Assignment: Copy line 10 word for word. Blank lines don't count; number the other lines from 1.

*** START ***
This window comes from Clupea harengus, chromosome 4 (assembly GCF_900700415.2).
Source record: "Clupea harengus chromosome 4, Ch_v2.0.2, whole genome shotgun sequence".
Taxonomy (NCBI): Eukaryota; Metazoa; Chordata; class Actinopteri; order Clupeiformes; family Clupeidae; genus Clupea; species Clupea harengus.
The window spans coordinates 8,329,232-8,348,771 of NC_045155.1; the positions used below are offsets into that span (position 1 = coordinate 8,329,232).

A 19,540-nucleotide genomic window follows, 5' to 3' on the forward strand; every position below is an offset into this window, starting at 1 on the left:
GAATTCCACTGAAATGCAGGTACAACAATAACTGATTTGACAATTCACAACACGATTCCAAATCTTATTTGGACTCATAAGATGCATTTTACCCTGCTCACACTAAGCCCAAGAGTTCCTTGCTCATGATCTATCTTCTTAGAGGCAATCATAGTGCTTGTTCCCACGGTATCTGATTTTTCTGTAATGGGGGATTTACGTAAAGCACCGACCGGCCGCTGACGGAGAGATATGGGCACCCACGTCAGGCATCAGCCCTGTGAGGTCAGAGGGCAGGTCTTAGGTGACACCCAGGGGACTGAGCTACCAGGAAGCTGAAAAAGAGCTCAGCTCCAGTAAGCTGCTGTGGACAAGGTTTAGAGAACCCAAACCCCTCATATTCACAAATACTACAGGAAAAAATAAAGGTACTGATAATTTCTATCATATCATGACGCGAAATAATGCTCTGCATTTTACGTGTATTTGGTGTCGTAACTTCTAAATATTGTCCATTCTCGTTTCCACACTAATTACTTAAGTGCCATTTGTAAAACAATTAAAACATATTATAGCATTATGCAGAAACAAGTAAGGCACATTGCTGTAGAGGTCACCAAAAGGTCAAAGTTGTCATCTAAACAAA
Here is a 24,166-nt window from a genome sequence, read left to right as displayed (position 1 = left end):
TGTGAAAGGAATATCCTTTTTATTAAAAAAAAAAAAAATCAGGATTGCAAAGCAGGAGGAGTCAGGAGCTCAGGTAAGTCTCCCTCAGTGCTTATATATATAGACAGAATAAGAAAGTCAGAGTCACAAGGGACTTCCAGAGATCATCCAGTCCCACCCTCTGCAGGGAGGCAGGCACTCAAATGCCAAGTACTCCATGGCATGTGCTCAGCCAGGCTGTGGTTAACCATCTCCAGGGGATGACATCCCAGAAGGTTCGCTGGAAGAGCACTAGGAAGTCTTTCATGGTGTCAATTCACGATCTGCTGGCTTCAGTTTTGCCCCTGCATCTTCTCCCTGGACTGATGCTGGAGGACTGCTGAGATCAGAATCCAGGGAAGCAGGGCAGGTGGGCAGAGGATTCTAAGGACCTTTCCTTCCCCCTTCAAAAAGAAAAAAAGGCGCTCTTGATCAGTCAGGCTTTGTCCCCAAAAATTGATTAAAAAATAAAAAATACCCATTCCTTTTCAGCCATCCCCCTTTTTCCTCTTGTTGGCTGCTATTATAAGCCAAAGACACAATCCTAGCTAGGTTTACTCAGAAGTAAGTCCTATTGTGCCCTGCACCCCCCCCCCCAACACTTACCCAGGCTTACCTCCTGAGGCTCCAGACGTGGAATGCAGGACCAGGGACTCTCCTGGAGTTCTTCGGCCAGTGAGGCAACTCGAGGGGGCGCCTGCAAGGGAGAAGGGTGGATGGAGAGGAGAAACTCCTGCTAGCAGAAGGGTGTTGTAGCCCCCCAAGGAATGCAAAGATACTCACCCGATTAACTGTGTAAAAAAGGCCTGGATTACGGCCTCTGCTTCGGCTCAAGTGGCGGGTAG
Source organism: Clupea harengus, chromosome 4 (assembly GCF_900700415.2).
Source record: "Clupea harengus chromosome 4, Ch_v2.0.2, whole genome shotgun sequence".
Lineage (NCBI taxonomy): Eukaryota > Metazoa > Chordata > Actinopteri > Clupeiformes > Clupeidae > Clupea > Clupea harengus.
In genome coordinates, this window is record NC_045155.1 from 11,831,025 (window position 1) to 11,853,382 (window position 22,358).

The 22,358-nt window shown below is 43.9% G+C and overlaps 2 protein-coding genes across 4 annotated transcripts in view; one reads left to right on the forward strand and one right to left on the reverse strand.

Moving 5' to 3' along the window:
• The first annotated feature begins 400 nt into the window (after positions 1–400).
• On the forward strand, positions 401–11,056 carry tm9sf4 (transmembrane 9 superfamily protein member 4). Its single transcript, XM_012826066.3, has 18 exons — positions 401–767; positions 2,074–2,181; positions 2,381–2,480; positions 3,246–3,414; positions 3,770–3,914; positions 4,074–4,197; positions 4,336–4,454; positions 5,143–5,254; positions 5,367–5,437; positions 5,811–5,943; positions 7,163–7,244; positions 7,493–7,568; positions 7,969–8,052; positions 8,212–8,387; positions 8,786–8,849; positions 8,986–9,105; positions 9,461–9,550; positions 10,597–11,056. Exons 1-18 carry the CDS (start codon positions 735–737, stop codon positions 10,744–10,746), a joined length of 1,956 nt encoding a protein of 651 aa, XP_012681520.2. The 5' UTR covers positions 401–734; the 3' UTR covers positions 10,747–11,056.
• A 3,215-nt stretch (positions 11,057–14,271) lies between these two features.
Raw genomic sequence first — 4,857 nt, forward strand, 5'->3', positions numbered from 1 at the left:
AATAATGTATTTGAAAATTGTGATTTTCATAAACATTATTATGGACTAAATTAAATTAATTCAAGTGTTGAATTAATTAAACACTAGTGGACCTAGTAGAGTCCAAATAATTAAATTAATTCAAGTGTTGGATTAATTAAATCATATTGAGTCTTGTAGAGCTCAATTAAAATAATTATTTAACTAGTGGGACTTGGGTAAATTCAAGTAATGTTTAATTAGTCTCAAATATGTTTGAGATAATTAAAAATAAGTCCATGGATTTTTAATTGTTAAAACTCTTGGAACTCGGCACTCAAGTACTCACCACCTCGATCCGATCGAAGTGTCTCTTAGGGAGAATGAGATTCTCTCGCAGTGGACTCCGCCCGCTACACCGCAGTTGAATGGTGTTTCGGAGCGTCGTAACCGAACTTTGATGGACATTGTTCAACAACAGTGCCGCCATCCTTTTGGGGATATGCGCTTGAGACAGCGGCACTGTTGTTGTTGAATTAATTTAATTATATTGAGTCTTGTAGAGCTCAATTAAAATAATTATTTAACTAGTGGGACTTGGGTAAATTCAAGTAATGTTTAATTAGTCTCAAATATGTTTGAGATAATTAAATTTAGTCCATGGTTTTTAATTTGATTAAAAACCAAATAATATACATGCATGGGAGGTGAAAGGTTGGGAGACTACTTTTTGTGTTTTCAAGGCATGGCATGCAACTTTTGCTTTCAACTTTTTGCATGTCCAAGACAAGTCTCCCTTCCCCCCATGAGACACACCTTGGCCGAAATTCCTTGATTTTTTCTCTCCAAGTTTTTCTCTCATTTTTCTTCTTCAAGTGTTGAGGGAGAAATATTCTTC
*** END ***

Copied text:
Source record: "Clupea harengus chromosome 4, Ch_v2.0.2, whole genome shotgun sequence".